It’s important to understand the many steps to the successful completion of any church building project. Creating construction documents is one of those steps.

Once the basic church design (Schematic Design) has been approved by church leaders and you have the commitment from the congregation and your lending institution (if there is one), then the construction documents can be prepared. These documents translate your basic church design into plans, sections and details that builders can use during construction. Read on to learn more about these additional church design drawings and how they’re used.

Addressing Details of the Church Building Exterior and Property

One type of construction document addresses the exterior of your church building and the property on which it stands. Shown here is an example of what are called “exterior elevations.” These side-view architectural plans show the details of the exterior of the building and include exact measurements, as well as the types of external materials that will protect your church building from the elements of nature.

Civil engineering drawings focus on the outdoor spaces and systems that will impact your church building, such as parking lots and land grading (which determines how the land will slope away from your church building and thus avoid ending up with rainwater in your basement!). Storm sewers also help to move rainwater or snowmelt away from the building, while the exact placement of water, gas, sewer, and electrical lines is crucial for attaching these systems to the church building and ensuring safe digging in the future, after the systems are in place and landscaping is installed.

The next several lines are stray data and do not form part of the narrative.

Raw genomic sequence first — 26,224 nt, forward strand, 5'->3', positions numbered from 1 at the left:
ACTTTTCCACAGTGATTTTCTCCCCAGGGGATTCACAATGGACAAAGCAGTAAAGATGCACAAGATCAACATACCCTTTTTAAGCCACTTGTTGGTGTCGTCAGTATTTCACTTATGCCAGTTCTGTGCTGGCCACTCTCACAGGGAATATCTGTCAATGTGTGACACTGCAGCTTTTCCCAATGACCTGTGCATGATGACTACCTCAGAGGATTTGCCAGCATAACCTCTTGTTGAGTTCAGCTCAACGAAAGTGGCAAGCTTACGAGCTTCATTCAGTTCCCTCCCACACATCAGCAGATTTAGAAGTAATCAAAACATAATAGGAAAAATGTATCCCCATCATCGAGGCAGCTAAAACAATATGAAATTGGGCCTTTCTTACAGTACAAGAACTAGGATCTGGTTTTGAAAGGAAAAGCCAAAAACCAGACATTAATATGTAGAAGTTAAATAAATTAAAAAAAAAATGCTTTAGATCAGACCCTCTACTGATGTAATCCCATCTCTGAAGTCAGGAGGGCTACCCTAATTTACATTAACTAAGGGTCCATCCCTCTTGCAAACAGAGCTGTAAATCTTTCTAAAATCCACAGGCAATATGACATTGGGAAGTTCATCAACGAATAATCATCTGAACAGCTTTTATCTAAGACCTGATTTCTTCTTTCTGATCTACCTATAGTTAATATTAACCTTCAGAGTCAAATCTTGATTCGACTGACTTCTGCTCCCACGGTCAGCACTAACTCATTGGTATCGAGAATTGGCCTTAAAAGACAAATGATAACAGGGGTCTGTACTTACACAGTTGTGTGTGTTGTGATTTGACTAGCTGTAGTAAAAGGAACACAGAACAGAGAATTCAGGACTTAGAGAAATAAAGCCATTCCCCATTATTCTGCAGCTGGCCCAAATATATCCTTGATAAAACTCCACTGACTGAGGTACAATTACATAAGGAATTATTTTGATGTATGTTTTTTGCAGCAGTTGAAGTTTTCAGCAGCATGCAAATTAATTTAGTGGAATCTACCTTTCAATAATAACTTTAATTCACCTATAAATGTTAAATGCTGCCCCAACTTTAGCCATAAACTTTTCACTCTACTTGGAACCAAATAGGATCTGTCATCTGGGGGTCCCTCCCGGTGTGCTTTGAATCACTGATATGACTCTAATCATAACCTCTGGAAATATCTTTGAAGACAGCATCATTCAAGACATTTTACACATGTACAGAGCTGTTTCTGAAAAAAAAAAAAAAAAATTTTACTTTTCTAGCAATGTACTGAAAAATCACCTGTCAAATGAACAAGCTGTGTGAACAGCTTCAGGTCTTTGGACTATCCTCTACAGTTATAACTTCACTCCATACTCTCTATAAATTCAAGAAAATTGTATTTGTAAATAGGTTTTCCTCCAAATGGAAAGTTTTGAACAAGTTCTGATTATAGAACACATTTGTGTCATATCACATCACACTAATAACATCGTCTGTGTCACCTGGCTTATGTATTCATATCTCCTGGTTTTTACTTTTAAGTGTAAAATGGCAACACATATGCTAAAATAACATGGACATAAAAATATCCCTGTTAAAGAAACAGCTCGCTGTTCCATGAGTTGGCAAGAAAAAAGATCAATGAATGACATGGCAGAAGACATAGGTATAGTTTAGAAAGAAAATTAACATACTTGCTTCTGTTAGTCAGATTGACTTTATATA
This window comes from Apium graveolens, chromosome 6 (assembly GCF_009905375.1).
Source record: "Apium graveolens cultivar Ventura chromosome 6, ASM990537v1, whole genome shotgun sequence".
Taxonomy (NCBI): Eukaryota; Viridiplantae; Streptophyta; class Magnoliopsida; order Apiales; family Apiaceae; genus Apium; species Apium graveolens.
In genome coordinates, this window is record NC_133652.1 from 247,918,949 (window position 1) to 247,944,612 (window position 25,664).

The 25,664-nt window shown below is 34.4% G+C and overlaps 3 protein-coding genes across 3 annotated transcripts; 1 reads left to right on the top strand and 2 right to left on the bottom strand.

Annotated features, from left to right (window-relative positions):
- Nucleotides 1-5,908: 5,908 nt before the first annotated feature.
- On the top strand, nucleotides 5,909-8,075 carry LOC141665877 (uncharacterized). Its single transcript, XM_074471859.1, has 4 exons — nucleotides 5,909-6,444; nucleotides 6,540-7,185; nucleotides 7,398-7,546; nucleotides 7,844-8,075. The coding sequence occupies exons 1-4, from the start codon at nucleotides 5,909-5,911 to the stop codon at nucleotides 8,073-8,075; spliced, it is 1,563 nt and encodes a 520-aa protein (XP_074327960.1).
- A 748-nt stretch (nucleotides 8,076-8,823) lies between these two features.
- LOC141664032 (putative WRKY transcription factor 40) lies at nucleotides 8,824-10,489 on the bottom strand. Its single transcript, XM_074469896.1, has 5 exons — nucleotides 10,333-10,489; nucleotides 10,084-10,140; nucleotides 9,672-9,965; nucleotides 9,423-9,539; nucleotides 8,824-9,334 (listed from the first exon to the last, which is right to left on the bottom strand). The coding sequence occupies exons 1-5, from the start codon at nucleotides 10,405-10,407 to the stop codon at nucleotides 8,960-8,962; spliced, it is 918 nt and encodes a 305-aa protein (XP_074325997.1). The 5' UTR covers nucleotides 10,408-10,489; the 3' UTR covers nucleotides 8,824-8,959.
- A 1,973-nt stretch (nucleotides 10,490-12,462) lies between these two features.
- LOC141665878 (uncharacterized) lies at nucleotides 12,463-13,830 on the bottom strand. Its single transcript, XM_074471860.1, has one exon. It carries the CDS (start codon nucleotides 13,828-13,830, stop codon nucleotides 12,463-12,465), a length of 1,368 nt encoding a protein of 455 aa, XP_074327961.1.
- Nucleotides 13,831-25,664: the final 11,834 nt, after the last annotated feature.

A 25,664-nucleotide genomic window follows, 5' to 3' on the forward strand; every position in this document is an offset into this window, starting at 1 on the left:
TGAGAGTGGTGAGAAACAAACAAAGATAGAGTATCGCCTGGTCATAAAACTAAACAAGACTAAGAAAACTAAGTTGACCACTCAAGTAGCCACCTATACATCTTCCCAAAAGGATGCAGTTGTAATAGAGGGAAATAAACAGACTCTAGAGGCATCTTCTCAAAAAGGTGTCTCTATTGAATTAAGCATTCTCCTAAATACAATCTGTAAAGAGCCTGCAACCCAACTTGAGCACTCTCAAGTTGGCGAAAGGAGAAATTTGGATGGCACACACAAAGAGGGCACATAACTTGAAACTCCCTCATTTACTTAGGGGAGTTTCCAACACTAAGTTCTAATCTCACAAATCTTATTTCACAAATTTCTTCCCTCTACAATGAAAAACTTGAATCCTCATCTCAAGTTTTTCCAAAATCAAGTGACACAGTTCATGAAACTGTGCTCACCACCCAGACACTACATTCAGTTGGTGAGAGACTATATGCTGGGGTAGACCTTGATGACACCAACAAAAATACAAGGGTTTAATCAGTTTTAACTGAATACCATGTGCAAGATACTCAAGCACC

Illustrating the Structural Bones of Your Church Design

Other drawings address different structural and engineering elements in your church design. The structural engineering document shows how the types and placement of different construction materials (steel, wood, masonry, etc.) will keep the building standing. The plumbing design shows how water and waste will flow throughout the church building (and flow only in the proper directions!). The HVAC system document shows ductwork and zoning for the various systems in your church design.

Working with the Electrical Engineering Schematics to Meet Your Needs

The final type of construction document we cover here is the electrical engineering schematics. This document shows all types of electrical wiring throughout your church design. This covers the basics like light switches turning on lights in the same room and supplying sufficient power to all appliances in your church building, from fridges and freezers in the kitchen to the various HVAC systems in different areas of your church building.

Other engineering drawings cover things like wiring for theater lighting, audio and video system lines and controls for your worship space, and even security. This is when you need to make sure all such needs are covered, from sound booth wiring to security cameras and the wi-fi network, and (possibly) landline phone systems.

The bottom line is that each infrastructure element in your church design needs its own set of construction documents. This is one of many reasons why the church building construction process takes time, even if you are remodeling an existing building (and especially if you don’t have a copy of those original construction documents!). Fortunately, this is part of the package provided by construction professionals.

To learn more about everything that church building professionals consider during the church design and building process, stay tuned for the rollout of our 2022 free i3 webinar series, where we will continue to give you up-to-date information on the church building process. We’ll be providing the details in our next blog post.